and I will bring you back to the place from which I sent you into exile.
St Matthew narrates (Mt 19:16-20):
16* * And behold, one came up to him, saying, "Teacher, what good deed must I do, to have eternal life?" 17 And he said to him, "Why do you ask me about what is good? One there is who is good. If you would enter life, keep the commandments." 18* He said to him, "Which?" And Jesus said, "You shall not kill, You shall not commit adultery, You shall not steal, You shall not bear false witness, 19* Honor your father and mother, and, You shall love your neighbor as yourself." 20 The young man said to him, "All these I have observed; what do I still lack?"
Let us not be afraid to ask (The Scripture says "Be not afraid" at least 366 times!): "Quid adhuc mihi deest?" What do I still lack, Lord? What else have I not done that I ought to be doing? What are Your expectations? What would do You want me to do? "Loquere, quia audit servus tuus." (I Sam 3:10)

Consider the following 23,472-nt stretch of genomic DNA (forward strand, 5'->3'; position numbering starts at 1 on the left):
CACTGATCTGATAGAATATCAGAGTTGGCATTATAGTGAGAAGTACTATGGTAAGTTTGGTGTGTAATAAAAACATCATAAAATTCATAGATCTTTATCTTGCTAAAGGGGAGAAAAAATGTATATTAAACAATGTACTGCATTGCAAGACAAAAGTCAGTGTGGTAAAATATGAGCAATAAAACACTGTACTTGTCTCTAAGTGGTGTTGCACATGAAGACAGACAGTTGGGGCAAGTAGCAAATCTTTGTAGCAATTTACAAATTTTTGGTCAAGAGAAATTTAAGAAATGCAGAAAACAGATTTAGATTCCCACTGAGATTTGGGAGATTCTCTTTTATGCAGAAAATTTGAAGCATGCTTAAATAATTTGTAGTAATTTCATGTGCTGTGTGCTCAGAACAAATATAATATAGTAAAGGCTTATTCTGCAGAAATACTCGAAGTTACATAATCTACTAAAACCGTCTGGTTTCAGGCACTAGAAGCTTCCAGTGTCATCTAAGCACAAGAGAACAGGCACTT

We may find it useful to read again the summary of the commandments (Deut 6:4-7):
4* 'Hear, O Israel: The LORD our God is one LORD; * 5 and you shall love the LORD your God with all your heart, and with all your soul, and with all your might. 6* And these words which I command you this day shall be upon your heart; 7 and you shall teach them diligently to your children, and shall talk of them when you sit in your house, and when you walk by the way, and when you lie down, and when you rise. 8* And you shall bind them as a sign upon your hand, and they shall be as frontlets between your eyes. 9 And you shall write them on the doorposts of your house and on your gates.'
What about these meditations? Let us take the cue from St Josemaría's prologue in The Way:
Holy Mary, Mother of God and my Mother, obtain for me the grace to be open to the Holy Spirit's inspiration. Make my mind ready to see with His light. Prepare my will to be moved by His strength. Let me not turn my eyes away from His instruction. Let me not resist His gentle prodding. Mother of Good Counsel, pray for us who have recourse to you.